Tenet paid $1.8 billion in cash, or $21 per share of Vanguard stock, and agreed to assume $2.5 billion of Vanguard's debt, giving the transaction a total value of $4.3 billion.
"Through this acquisition, we have significantly increased our scale and expanded the services we offer," Trevor Fetter, president and CEO of Tenet, said in a news release. "We intend to be a leader in addressing the opportunities in our healthcare system, and we are strongly positioned to drive improvements in quality and value for the millions of people to whom we provide care."
Tenet, which will maintain headquarters in Dallas, now owns and operates 77 acute-care hospitals, 173 ambulatory surgery centers and outpatient facilities and five health plans. It also could add several more hospitals into its system, as Vanguard has been working on a few hospital acquisitions in Connecticut, such as Eastern Connecticut Health Network in Manchester. Tenet, which now has more than 100,000 employees, also oversees six accountable care organizations.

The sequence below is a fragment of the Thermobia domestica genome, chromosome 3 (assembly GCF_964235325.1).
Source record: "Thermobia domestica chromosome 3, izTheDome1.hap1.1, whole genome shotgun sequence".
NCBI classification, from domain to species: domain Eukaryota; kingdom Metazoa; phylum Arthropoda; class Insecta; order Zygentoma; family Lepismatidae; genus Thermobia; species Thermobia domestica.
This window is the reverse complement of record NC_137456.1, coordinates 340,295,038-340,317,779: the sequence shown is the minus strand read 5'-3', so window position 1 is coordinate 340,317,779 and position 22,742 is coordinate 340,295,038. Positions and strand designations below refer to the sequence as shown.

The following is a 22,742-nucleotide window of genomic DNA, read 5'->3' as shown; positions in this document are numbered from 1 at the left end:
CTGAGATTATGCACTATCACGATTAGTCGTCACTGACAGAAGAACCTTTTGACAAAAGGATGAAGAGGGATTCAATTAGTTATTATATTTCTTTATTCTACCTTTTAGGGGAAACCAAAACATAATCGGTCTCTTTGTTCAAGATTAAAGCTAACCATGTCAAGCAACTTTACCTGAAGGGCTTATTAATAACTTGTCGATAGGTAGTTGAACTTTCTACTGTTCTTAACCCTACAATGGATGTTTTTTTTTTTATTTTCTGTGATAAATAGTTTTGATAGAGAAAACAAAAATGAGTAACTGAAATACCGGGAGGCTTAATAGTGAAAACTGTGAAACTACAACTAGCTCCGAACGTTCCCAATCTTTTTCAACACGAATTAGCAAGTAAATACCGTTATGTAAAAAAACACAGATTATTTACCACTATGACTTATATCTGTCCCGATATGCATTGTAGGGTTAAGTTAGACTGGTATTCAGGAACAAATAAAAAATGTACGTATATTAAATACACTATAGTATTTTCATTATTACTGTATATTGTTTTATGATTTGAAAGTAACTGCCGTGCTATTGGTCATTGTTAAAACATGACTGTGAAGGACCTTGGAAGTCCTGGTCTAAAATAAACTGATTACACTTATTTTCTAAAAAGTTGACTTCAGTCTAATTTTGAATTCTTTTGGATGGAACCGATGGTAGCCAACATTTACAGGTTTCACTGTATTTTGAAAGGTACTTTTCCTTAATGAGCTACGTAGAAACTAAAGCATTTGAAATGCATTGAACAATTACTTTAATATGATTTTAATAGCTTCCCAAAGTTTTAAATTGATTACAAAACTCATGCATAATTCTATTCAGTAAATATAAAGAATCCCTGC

Tenet currently stands as second-largest for-profit hospital chain in terms of revenue and the third-largest in number of hospitals owned. Further, Tenet gained market share in areas it previously had no footprint, such as Chicago, Detroit, San Antonio, Phoenix and New England — giving it the number one or two position in 19 major markets.
Tenet announced plans to acquire Vanguard in June. Vanguard, which has ceased trading on the New York Stock Exchange as of today, produced a large payday for its largest shareholder, New York City-based private equity firm Blackstone Group. According to a Bloomberg Businessweek report from earlier this summer, Blackstone should receive $617 million from the sale.
Since the merger was announced, Vanguard also had to settle two lawsuits that claimed the transaction was approved through "an unfair process and at an unfair price."